Kewpie Fusion: trust us, everything’s better with some Japanese mayo mixed in

What do you get if you cross a much-loved Japanese mayonnaise mascot with a bunch of other famous characters? You get ‘Kewsion’ – Kewpie fusion.

‘Kewpie’ – the Japanese word for mayonnaise

Okay, so first up it’s time to explain Kewpie. The original Kewpie dolls were created in the early 1900s by an American artist, Rose O’Neill. Her idea for Kewpie was:

“a sort of little round fairy whose one idea is to teach people to be merry and kind at the same time.” 

They’re named after Cupid, but more cutesy = Kewpie.

Unless you’re the type who gets weirded out by this huge-eyed, naked angel baby with a funky mohawk hairdo. In that case, let’s say the meaning’s more like Cupid + creepy = Kewpie…

Rose had her Kewpies made into real ceramic dolls by a German factory, and the public snapped them up.

When the Kewpie (Q.P. Corp.) company started selling mayonnaise in Japan during the 1920s, it, uhhh, borrowed both the German-made doll design and the traditional American mayo recipe. And they went ahead and trademarked their new Kewpie mascot not long after.

(Kewpie’s also the mascot of a high school in Missouri, the state Rose O’Neill was born in, but looks like Japan doesn’t care about that bit.)

Mayonnaise was so instantly and insanely popular over here, you’d be forgiven for thinking Kewpie’s a Japanese invention. Kewpie Mayo is Japanese mayo. Even if it started out as a foreigner, that Kewpie doll qualified for citizenship decades ago.

If only there were transformation videos…

‘Kewsions’ are hybrids of kawaii Kewpie dolls and other familiar characters. They’re like the mayo version of BE@RBRICKs. Same basic features, on a body design that’s different for each new version.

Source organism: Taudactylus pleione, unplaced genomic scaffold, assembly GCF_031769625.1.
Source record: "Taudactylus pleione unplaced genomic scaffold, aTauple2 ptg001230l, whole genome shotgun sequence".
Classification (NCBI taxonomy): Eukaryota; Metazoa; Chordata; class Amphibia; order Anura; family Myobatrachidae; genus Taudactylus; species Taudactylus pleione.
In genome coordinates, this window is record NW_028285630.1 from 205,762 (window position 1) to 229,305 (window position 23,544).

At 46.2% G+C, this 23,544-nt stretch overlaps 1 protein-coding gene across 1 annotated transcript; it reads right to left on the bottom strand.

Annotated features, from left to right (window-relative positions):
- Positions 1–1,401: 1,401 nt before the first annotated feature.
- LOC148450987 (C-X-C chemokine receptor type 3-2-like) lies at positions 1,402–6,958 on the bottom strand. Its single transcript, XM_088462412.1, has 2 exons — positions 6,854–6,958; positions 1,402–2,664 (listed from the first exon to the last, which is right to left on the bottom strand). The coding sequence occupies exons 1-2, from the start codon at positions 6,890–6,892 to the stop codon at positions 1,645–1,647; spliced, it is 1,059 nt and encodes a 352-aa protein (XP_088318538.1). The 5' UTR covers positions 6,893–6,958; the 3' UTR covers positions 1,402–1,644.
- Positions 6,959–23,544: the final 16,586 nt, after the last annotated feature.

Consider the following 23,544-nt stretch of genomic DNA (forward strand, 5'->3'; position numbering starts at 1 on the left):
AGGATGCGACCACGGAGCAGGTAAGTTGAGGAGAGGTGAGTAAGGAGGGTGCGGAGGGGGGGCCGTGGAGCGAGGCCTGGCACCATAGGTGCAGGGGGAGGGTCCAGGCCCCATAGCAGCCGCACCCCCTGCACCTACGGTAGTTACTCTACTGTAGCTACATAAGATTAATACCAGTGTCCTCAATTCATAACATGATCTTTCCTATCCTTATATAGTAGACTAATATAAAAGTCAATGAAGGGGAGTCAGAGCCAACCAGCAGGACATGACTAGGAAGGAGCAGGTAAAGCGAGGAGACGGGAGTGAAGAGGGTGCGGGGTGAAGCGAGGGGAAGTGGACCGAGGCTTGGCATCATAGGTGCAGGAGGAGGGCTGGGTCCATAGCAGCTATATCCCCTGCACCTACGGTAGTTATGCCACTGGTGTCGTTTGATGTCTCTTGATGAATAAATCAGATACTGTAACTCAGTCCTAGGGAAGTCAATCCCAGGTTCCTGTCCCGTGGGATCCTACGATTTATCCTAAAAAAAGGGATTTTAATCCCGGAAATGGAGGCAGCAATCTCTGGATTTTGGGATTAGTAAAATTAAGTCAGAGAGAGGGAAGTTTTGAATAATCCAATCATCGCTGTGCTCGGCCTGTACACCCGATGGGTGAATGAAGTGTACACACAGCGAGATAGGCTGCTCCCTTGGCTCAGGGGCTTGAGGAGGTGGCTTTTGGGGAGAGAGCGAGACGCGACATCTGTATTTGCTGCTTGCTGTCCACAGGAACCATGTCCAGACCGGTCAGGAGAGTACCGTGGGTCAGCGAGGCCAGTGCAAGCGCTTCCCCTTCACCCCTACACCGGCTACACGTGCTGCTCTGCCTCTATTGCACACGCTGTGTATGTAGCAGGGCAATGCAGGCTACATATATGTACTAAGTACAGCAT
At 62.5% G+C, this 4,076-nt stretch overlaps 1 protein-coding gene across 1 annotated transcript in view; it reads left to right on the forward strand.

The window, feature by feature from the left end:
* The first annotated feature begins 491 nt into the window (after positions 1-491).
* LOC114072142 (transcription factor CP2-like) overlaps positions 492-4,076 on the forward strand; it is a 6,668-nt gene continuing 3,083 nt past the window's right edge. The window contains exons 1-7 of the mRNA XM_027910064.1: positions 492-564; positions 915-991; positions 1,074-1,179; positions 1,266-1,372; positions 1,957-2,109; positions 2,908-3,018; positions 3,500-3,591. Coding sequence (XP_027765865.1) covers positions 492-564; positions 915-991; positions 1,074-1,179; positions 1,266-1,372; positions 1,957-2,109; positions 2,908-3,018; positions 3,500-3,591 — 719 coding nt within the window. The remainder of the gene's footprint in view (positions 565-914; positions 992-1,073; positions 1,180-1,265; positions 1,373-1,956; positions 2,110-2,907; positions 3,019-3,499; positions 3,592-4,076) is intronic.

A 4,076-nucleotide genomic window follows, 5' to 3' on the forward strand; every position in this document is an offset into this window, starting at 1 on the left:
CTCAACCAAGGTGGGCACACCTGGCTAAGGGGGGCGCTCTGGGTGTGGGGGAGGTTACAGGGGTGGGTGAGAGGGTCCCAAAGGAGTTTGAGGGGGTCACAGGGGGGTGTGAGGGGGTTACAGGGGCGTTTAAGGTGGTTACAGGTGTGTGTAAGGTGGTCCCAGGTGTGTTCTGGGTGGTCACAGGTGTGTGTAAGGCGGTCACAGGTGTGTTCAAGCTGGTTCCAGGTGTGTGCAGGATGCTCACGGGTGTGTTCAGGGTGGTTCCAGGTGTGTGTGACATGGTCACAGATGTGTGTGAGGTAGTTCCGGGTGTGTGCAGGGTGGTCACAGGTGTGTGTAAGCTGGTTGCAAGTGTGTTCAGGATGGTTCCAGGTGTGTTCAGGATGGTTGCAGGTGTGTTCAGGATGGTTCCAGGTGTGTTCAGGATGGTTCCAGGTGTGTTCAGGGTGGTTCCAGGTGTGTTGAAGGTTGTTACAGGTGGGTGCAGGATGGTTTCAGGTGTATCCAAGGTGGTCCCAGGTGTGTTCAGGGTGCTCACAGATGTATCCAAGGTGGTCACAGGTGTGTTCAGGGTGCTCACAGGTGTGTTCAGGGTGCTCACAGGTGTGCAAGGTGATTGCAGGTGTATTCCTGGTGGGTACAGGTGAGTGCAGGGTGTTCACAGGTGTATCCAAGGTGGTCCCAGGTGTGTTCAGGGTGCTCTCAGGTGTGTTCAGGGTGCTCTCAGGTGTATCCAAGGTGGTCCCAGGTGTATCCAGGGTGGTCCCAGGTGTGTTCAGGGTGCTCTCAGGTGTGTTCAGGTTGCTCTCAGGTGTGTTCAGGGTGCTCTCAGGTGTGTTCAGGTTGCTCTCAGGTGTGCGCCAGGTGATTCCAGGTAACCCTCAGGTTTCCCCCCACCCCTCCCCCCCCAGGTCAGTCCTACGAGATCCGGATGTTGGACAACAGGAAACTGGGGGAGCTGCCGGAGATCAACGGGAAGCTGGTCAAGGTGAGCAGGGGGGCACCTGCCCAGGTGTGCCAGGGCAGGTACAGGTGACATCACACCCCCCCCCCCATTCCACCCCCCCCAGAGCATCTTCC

By the way, Kewpie Fusions are in no way the only Kewpie mayo mascot merch out there. Not by a long shot. We’re just gonna focus on the fusion this time.

Some of the famous shows and characters that’ve been Kewpie-fied so far:

They aren’t total fusions of the 2 characters… more like Kewpie cosplay. Or like the other character tried to eat a Kewpie whole, and kinda failed at it.

If they were real fusions, we’d expect mixed-up body parts, weird skin tones, hair everywhere, stuff like that. Nope, Kewpie’s gotta stay cute, and honestly compared to what could’ve happened here that’s a huge relief.

Next ita bag theme: mayo-kawaii?

Most Kewsions are squishies, soft and fluffy like scrambled eggs. Some of them stand up, and some sit down. They’re all keyholder size, finished with chains or straps you can hang off an ita bag.

Kewpie Fusion was a popular merch line from the start – these cutie Kewpies have sold in the millions. New release after new release means you’ve got hundreds of kawaii options. And if your fave character isn’t half of a Kewsion yet, it’s only a matter of time.

You can sometimes find those little Kewpies sitting on top of pens, as well, but those are much rarer.

Give this cheeky cosplaying cupid a squeeze in the middle

For anyone hoping we can order and send them delicious Kewpie mayo, we’ve got some bad news. Sadly, mayonnaise often can’t be shipped internationally.

It’s lucky Kewpie merch exists instead, huh? You can use the DEJAPAN website to look for Kewpie Fusion on Rakuten and Yahoo! Shopping, and on Yahoo! Auctions Japan.

3 thoughts on “Kewpie Fusion: trust us, everything’s better with some Japanese mayo mixed in

  • July 16, 2022 at 14:06

    What store is the one from the thumbnail?

    • July 21, 2022 at 07:18

      Hi Luna!

      I’m not sure exactly what physical store is shown in the header image, since this article was originally written in 2019, but if you want to find Kewpie Fusion goods, you can search using the term”キュージョン”, and you should find ones similar to those shown!


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